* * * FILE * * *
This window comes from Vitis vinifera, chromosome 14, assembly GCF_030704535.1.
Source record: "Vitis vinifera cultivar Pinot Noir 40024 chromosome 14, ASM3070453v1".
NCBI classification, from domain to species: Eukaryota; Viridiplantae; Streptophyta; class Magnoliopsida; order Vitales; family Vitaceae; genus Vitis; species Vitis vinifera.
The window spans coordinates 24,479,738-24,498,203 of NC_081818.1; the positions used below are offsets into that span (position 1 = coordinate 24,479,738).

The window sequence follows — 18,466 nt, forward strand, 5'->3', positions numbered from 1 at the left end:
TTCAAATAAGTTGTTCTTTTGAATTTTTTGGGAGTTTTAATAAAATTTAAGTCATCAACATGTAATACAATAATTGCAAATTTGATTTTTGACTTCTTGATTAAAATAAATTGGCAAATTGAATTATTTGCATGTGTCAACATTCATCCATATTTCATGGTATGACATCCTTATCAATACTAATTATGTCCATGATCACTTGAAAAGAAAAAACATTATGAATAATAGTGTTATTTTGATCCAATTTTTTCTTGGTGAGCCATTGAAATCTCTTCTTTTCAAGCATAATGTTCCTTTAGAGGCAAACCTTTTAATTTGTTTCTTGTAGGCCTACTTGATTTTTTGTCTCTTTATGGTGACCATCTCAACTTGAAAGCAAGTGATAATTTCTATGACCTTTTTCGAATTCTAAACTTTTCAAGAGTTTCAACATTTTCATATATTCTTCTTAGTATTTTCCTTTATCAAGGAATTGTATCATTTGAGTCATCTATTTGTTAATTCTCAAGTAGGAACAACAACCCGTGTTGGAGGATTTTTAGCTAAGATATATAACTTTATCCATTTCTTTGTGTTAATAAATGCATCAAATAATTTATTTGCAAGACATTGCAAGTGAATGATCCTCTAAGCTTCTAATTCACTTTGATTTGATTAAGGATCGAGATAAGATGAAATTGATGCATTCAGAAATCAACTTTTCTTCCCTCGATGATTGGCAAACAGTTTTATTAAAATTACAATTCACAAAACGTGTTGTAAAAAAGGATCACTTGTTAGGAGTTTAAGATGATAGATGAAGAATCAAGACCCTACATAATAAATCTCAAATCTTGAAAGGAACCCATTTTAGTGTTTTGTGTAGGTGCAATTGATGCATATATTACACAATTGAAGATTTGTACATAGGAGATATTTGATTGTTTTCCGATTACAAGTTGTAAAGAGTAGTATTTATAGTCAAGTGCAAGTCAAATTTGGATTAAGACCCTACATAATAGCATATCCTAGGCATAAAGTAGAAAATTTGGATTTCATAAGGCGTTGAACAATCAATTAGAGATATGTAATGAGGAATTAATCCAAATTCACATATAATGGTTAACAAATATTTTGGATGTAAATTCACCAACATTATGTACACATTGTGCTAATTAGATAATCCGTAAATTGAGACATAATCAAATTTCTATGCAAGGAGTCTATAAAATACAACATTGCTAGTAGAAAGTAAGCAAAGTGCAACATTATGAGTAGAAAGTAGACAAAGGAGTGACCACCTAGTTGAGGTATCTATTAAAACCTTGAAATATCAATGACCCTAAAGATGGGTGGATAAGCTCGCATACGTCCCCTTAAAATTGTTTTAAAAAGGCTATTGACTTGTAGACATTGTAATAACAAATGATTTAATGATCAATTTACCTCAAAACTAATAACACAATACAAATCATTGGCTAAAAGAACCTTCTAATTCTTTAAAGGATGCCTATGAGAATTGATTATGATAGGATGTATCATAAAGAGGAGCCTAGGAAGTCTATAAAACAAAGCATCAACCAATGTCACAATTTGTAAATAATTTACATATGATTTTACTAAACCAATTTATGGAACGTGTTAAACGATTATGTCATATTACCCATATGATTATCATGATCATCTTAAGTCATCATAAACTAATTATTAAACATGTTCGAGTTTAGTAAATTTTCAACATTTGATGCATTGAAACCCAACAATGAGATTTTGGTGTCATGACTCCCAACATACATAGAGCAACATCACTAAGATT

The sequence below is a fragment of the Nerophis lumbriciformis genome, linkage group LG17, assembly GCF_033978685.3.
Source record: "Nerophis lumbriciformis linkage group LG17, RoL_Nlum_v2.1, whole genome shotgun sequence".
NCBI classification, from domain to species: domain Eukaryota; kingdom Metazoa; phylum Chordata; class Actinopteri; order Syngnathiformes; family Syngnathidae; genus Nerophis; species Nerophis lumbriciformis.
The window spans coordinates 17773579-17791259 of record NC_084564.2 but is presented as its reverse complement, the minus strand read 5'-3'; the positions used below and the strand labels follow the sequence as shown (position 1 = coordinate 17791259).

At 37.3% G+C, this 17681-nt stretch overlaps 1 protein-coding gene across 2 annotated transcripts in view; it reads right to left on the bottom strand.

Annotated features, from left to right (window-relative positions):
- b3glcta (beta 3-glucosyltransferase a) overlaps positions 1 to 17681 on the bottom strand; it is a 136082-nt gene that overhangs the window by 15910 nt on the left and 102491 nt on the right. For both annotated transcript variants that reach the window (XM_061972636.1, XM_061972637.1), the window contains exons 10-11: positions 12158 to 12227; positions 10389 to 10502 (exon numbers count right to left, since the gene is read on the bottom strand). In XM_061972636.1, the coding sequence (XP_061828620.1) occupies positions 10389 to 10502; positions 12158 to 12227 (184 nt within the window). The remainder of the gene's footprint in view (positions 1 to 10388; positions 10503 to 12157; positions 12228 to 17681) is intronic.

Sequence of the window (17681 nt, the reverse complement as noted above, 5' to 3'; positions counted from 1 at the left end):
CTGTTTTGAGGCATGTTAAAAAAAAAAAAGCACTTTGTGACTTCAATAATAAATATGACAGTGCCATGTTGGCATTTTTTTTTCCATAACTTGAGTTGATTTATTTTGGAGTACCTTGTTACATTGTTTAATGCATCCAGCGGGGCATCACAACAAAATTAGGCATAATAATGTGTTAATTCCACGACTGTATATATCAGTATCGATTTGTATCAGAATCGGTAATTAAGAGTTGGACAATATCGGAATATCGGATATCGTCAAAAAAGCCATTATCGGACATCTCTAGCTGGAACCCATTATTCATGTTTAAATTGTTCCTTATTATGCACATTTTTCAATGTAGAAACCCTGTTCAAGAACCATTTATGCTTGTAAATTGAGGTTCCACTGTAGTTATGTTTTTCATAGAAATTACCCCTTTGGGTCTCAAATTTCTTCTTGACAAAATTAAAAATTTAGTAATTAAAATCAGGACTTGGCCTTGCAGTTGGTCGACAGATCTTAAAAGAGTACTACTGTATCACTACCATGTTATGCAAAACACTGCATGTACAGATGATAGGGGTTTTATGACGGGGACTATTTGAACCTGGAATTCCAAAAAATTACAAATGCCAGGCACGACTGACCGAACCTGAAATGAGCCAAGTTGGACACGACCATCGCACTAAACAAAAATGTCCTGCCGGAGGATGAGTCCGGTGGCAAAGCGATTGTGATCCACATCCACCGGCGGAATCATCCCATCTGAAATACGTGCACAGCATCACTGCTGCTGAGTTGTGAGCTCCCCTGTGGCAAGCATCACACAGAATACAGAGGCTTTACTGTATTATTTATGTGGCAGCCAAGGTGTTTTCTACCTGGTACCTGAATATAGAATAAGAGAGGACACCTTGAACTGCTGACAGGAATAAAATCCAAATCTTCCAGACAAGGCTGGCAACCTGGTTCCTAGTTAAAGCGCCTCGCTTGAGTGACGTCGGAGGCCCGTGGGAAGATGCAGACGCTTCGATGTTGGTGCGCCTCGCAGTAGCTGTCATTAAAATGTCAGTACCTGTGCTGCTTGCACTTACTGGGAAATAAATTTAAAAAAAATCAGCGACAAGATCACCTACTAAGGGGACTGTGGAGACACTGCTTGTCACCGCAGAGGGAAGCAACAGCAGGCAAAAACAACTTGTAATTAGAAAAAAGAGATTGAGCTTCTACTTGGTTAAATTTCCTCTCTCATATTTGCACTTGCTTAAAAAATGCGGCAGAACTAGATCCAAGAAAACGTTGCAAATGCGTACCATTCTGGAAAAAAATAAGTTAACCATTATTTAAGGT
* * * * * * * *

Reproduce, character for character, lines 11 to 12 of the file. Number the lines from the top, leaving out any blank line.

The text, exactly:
At 37.3% G+C, this 17681-nt stretch overlaps 1 protein-coding gene across 2 annotated transcripts in view; it reads right to left on the bottom strand.

Annotated features, from left to right (window-relative positions):